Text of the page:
Stacking Principles

Stacking with Coax Stacking with Power Splitters

Fundamental Knowledge for Stacking (by DK7ZB)

Stacking of antennas is a method for increasing the gain by decreasing the radiation angles. Thereoretically the additional gain for a second Yagi  with optimal stacking distance is 3 dB (exception: Dipole and 2-El.-Yagi 4 dB). The  stacking distance depends on the radiation angles (azimuth and elevation) of each single Yagi. As a rule of thumb take the stacking distances for vertical stacking of horizontally polarized Yagis in the picture below. All pictures show examples for 2m-Yagis, but the basics are for all frequencies.

The picture shows the distance for two optimized Yagis for 3 dB stacking gain.

The gain (dBd) of a single Yagi versus the stacking distance (lambda).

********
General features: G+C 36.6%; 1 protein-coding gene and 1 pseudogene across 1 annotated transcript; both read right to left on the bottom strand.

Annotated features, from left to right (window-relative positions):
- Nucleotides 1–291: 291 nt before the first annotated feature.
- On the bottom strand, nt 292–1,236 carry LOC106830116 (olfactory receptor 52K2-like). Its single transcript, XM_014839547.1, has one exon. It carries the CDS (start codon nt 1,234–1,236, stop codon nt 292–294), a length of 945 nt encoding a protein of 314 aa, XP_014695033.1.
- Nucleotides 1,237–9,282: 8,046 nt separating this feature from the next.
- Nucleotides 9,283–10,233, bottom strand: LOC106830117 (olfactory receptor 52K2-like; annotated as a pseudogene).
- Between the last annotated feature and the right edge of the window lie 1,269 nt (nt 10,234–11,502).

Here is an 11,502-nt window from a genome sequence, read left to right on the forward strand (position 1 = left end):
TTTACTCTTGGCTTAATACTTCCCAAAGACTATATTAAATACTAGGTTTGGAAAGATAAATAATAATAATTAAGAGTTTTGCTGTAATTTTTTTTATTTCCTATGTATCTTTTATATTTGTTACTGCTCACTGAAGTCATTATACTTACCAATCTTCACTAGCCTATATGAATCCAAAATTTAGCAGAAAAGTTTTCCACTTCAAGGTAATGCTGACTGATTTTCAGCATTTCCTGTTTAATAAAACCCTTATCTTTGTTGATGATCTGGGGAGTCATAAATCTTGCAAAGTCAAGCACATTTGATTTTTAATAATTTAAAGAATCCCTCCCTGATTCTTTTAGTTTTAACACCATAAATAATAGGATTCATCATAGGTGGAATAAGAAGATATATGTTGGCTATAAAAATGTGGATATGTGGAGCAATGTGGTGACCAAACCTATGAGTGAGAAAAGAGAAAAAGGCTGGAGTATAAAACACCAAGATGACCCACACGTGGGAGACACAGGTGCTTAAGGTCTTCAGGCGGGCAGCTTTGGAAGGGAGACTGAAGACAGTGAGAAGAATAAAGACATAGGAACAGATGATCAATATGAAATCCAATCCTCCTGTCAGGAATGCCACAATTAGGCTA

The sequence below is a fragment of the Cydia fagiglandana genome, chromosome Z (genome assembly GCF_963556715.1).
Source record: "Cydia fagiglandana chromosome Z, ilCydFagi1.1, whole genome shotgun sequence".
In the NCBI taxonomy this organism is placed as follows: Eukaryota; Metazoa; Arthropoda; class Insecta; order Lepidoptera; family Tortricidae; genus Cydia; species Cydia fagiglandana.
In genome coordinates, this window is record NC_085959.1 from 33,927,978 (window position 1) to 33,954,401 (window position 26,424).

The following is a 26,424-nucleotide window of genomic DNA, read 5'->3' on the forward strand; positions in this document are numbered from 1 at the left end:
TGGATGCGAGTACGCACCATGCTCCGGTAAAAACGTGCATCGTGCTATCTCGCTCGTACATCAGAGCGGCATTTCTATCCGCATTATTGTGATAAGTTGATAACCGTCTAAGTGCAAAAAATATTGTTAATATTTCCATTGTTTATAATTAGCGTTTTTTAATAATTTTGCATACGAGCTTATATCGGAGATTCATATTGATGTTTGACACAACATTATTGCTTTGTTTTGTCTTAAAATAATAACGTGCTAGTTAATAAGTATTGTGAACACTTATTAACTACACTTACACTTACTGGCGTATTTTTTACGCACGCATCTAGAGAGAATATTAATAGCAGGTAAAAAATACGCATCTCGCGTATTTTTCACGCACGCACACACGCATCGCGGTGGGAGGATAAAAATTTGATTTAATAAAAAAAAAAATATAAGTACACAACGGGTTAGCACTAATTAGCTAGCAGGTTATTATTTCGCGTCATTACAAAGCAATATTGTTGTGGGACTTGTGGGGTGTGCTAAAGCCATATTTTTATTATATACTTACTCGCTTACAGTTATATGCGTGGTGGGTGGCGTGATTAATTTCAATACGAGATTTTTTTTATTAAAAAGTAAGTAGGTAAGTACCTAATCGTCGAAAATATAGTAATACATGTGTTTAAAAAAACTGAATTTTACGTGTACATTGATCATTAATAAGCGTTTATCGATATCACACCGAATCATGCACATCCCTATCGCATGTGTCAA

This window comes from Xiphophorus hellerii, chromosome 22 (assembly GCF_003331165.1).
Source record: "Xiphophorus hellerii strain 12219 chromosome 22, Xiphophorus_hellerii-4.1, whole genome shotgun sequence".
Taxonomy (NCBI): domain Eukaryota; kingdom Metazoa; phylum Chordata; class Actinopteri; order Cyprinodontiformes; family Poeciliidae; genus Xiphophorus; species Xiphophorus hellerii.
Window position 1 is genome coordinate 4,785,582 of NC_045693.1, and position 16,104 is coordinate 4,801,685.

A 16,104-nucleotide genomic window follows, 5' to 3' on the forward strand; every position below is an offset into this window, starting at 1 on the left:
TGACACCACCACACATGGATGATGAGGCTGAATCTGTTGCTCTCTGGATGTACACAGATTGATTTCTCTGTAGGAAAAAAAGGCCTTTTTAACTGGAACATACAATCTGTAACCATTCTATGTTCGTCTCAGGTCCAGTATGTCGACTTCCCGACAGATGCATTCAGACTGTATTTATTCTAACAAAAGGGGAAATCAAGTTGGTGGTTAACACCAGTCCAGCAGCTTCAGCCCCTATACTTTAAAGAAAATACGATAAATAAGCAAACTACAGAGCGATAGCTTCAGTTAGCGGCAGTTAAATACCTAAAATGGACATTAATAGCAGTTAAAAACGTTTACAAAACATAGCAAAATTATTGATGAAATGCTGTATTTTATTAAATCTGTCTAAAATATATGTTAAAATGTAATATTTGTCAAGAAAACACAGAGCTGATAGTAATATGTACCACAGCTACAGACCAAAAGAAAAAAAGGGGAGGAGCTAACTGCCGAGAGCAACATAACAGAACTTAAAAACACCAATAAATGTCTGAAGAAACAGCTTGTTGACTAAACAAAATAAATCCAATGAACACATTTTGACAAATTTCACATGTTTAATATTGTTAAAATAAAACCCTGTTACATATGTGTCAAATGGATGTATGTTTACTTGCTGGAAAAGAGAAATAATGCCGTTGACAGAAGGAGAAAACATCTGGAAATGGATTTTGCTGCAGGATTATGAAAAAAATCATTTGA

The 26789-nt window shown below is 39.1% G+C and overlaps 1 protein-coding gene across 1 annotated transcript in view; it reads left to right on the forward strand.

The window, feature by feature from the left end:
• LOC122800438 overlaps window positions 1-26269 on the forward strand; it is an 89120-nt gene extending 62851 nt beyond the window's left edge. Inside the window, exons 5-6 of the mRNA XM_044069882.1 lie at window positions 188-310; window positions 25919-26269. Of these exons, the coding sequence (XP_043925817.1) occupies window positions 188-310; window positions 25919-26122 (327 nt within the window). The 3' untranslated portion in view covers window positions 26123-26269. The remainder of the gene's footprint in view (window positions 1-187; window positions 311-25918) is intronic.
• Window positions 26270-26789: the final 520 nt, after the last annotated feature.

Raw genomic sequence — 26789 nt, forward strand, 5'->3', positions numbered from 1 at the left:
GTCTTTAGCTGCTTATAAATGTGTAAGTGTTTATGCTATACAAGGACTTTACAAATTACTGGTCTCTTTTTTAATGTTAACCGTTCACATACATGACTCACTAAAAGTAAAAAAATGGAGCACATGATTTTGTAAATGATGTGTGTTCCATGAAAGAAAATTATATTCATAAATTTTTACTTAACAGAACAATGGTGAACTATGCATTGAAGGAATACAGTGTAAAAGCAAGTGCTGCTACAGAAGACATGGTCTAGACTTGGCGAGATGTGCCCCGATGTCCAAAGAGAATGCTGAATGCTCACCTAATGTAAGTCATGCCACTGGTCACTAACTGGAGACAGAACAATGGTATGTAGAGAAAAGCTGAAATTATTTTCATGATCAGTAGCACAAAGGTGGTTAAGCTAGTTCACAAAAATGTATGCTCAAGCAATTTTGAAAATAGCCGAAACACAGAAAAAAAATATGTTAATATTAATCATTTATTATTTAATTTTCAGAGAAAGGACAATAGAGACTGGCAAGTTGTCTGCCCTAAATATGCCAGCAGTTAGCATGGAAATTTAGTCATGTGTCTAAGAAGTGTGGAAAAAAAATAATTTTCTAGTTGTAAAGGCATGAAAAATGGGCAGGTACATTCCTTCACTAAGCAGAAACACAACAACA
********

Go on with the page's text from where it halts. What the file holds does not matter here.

With that distance you are always very close to the optimal data.

With lower distance you get lower gain, but mostly a pattern with less sidelobes. If the Yagis come to close together, the impedances of the Yagis will change, you should avoid that!

The 4x8-El.-28-Ohm-Yagis of Emmanuel, F4DSD

This is the best configuration for point-to-point communication like EME and MS. Both radiation angles (vertical and horizontal) are smaller than with a single Yagi. The pattern is similar to a single Yagi with a 4-times longer boom.

The 4x5-El.-28-Ohm-Yagis of  DL0BL

This is the recommended stacking method for Contest-operating and own cq-calls: Small vertical angle and great horizontal angle.

Solution for the "one-man-operation":

Two lightweight Yagis vertically stacked.

Here the narrow band 6-El.-50-Ohm-Yagi, gain with stacking losses 13 dBd. The description of the Yagi in the chapter "Lightweight Yagis", but here with a boom 16x1 mm of aluminium (not PVC).